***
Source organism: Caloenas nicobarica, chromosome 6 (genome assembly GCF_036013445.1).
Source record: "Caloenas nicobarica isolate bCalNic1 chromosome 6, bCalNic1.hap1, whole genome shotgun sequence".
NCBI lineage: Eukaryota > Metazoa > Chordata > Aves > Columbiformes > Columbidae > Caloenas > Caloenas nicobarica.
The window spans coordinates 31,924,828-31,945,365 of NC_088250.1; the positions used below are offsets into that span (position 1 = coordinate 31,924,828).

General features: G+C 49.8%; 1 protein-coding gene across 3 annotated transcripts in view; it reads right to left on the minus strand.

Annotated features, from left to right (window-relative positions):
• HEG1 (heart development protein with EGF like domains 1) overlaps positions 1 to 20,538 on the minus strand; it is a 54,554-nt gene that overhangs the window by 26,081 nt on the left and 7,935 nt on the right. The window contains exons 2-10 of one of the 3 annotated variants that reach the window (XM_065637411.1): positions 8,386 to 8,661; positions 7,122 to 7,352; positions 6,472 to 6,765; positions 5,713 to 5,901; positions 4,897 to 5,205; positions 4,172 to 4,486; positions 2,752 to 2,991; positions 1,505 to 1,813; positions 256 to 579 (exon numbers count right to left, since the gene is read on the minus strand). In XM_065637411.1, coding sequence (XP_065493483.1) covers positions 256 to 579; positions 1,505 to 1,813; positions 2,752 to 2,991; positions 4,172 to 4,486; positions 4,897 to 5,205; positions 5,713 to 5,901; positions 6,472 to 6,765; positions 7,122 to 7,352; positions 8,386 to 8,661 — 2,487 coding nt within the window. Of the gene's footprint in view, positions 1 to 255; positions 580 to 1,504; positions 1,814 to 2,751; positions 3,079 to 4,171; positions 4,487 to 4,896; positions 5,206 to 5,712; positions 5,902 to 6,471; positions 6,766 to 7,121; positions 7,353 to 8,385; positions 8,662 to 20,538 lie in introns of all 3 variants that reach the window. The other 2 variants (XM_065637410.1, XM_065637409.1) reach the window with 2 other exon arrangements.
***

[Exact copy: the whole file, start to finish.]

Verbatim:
Source organism: Caloenas nicobarica, chromosome 6 (genome assembly GCF_036013445.1).
Source record: "Caloenas nicobarica isolate bCalNic1 chromosome 6, bCalNic1.hap1, whole genome shotgun sequence".
NCBI lineage: Eukaryota > Metazoa > Chordata > Aves > Columbiformes > Columbidae > Caloenas > Caloenas nicobarica.
The window spans coordinates 31,924,828-31,945,365 of NC_088250.1; the positions used below are offsets into that span (position 1 = coordinate 31,924,828).

General features: G+C 49.8%; 1 protein-coding gene across 3 annotated transcripts in view; it reads right to left on the minus strand.

Annotated features, from left to right (window-relative positions):
• HEG1 (heart development protein with EGF like domains 1) overlaps positions 1 to 20,538 on the minus strand; it is a 54,554-nt gene that overhangs the window by 26,081 nt on the left and 7,935 nt on the right. The window contains exons 2-10 of one of the 3 annotated variants that reach the window (XM_065637411.1): positions 8,386 to 8,661; positions 7,122 to 7,352; positions 6,472 to 6,765; positions 5,713 to 5,901; positions 4,897 to 5,205; positions 4,172 to 4,486; positions 2,752 to 2,991; positions 1,505 to 1,813; positions 256 to 579 (exon numbers count right to left, since the gene is read on the minus strand). In XM_065637411.1, coding sequence (XP_065493483.1) covers positions 256 to 579; positions 1,505 to 1,813; positions 2,752 to 2,991; positions 4,172 to 4,486; positions 4,897 to 5,205; positions 5,713 to 5,901; positions 6,472 to 6,765; positions 7,122 to 7,352; positions 8,386 to 8,661 — 2,487 coding nt within the window. Of the gene's footprint in view, positions 1 to 255; positions 580 to 1,504; positions 1,814 to 2,751; positions 3,079 to 4,171; positions 4,487 to 4,896; positions 5,206 to 5,712; positions 5,902 to 6,471; positions 6,766 to 7,121; positions 7,353 to 8,385; positions 8,662 to 20,538 lie in introns of all 3 variants that reach the window. The other 2 variants (XM_065637410.1, XM_065637409.1) reach the window with 2 other exon arrangements.